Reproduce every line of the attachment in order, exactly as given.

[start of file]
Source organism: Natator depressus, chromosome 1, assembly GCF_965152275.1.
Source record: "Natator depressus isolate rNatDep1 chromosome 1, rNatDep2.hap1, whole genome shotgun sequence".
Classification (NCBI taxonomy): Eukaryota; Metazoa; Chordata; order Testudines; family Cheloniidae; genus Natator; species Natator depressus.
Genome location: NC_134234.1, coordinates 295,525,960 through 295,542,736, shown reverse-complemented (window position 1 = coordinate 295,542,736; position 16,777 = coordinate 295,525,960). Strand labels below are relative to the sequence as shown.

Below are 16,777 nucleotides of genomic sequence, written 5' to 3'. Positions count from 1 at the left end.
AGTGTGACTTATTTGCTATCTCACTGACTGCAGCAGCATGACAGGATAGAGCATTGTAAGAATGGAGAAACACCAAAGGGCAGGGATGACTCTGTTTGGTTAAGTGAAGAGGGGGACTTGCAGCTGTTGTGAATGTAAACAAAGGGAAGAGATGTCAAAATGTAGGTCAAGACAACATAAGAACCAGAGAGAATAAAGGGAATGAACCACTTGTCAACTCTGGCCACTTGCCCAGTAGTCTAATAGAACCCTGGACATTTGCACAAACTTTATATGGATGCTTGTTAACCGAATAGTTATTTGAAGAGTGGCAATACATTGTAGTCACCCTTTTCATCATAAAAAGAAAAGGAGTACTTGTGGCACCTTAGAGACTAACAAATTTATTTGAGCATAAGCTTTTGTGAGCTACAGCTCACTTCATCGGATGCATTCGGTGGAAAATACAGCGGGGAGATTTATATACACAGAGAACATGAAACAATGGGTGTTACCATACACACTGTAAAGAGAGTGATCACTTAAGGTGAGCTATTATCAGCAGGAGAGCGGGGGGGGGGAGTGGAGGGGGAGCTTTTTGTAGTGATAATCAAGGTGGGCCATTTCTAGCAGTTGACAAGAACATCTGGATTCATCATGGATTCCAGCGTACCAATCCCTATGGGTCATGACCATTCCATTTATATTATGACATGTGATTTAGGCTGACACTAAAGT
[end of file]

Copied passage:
Source organism: Natator depressus, chromosome 1, assembly GCF_965152275.1.
Source record: "Natator depressus isolate rNatDep1 chromosome 1, rNatDep2.hap1, whole genome shotgun sequence".
Classification (NCBI taxonomy): Eukaryota; Metazoa; Chordata; order Testudines; family Cheloniidae; genus Natator; species Natator depressus.
Genome location: NC_134234.1, coordinates 295,525,960 through 295,542,736, shown reverse-complemented (window position 1 = coordinate 295,542,736; position 16,777 = coordinate 295,525,960). Strand labels below are relative to the sequence as shown.

Below are 16,777 nucleotides of genomic sequence, written 5' to 3'. Positions count from 1 at the left end.
AGTGTGACTTATTTGCTATCTCACTGACTGCAGCAGCATGACAGGATAGAGCATTGTAAGAATGGAGAAACACCAAAGGGCAGGGATGACTCTGTTTGGTTAAGTGAAGAGGGGGACTTGCAGCTGTTGTGAATGTAAACAAAGGGAAGAGATGTCAAAATGTAGGTCAAGACAACATAAGAACCAGAGAGAATAAAGGGAATGAACCACTTGTCAACTCTGGCCACTTGCCCAGTAGTCTAATAGAACCCTGGACATTTGCACAAACTTTATATGGATGCTTGTTAACCGAATAGTTATTTGAAGAGTGGCAATACATTGTAGTCACCCTTTTCATCATAAAAAGAAAAGGAGTACTTGTGGCACCTTAGAGACTAACAAATTTATTTGAGCATAAGCTTTTGTGAGCTACAGCTCACTTCATCGGATGCATTCGGTGGAAAATACAGCGGGGAGATTTATATACACAGAGAACATGAAACAATGGGTGTTACCATACACACTGTAAAGAGAGTGATCACTTAAGGTGAGCTATTATCAGCAGGAGAGCGGGGGGGGGGAGTGGAGGGGGAGCTTTTTGTAGTGATAATCAAGGTGGGCCATTTCTAGCAGTTGACAAGAACATCTGGATTCATCATGGATTCCAGCGTACCAATCCCTATGGGTCATGACCATTCCATTTATATTATGACATGTGATTTAGGCTGACACTAAAGT